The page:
A Flat Yield Curve is Not All Bad Investment Grade Market Outlook

2017 was a year characterized by low volatility, a flattening yield curve and narrowing corporate bond spreads. The economy grew modestly and the Federal Reserve (the Fed) began to pull back its monetary accommodation. What has been missing so far is a rise in inflation. For 2018, we believe the biggest challenge in the investment grade space will be finding opportunity while effectively managing interest rate exposure.

In 2017 the yield curve flattened sharply, especially in the second half of the year, while investment grade corporate spreads narrowed and volatility declined. The 10-year Treasury yield traded in a 60 basis point (bp) range for the entire year and ended the year a mere 4 bps lower than a year ago, while the 2-year Treasury yield increased by 70 bps. 2017 also marked the first time in this cycle that investors believed the Fed’s forward guidance on rates — also known as “the dot plot” — and short-term interest rates experienced an accelerated upward trajectory (see Figure 1 below). We expect the latter to continue in 2018 as the synchronous global economic recovery continues and the quantitative easing programs that characterized the earlier part of this decade are slowed, halted and, in some cases (including the U.S.), reversed.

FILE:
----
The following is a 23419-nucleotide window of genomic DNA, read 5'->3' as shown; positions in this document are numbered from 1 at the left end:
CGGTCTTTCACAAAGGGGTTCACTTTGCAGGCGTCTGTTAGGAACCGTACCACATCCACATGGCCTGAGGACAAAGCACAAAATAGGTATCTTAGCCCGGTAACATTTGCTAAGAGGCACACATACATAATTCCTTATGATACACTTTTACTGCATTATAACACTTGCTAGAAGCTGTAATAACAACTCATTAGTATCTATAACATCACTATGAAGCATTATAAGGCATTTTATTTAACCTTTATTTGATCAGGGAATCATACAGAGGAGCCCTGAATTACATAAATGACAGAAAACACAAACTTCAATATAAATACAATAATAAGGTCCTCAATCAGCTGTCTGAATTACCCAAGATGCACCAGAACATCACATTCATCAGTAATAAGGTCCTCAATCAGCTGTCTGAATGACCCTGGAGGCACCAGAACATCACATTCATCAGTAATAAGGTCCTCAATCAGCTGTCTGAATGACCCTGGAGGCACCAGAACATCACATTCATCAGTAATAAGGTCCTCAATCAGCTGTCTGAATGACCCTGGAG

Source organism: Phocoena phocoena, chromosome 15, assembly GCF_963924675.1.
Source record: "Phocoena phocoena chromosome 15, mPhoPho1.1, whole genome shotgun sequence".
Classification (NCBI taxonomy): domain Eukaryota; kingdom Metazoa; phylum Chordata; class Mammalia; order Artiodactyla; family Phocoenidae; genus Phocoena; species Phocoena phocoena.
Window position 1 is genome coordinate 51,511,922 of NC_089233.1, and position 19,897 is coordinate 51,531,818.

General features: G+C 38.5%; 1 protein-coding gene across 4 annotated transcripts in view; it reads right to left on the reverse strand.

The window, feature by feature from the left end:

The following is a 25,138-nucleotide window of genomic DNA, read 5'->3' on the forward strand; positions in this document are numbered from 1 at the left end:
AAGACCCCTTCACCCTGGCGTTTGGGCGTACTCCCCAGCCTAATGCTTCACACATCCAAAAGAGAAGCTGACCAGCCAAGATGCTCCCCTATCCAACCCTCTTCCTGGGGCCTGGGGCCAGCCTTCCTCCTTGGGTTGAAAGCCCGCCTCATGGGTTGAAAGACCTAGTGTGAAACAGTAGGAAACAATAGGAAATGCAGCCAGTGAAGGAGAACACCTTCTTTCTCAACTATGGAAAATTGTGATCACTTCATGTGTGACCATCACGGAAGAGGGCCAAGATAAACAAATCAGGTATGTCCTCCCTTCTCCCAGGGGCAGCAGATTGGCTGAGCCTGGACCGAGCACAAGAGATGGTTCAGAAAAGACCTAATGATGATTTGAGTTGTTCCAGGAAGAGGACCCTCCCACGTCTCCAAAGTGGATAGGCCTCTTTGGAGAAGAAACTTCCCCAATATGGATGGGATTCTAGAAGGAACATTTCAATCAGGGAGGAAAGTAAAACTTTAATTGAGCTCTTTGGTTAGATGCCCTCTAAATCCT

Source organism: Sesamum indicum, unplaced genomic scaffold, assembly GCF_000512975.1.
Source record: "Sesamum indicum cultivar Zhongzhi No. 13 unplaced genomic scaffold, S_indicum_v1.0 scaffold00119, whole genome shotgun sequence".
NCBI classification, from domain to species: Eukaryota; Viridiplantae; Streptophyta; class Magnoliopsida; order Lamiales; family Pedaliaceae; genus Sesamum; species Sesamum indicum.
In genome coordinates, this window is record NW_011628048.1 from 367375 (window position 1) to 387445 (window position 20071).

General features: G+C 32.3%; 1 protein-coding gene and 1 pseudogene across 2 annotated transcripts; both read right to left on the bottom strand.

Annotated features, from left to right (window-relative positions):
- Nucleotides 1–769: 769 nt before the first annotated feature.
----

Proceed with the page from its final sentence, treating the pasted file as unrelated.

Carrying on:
Investors typically look at the yield curve as an indicator of where we are in the interest rate and economic cycle. The last time we embarked on a tightening cycle (2004-2006), the yield curve inverted after about 75% of the rate hikes were completed. Looking ahead we believe that in 2018 we may see 3-4 rate hikes, bringing the fed funds target to 2.25-2.50%. This is around 75% of the way to our expected terminal fed funds target rate of just north of 3.00%. Given that, it stands to reason that the Treasury curve could easily be flat (as measured by the difference between 10-year yields and 2-year yields) by year’s end. Historically, flat yield curves have been predictors of recessions, but we do not believe that to be the case in this circumstance, as the absolute level of yields remains very low. A flat yield curve at 3% remains very accommodative from a historical perspective – and with corporate and mortgage spreads at multi-year lows, funding costs should remain relatively low compared to periods where the curve has flattened/inverted in the past.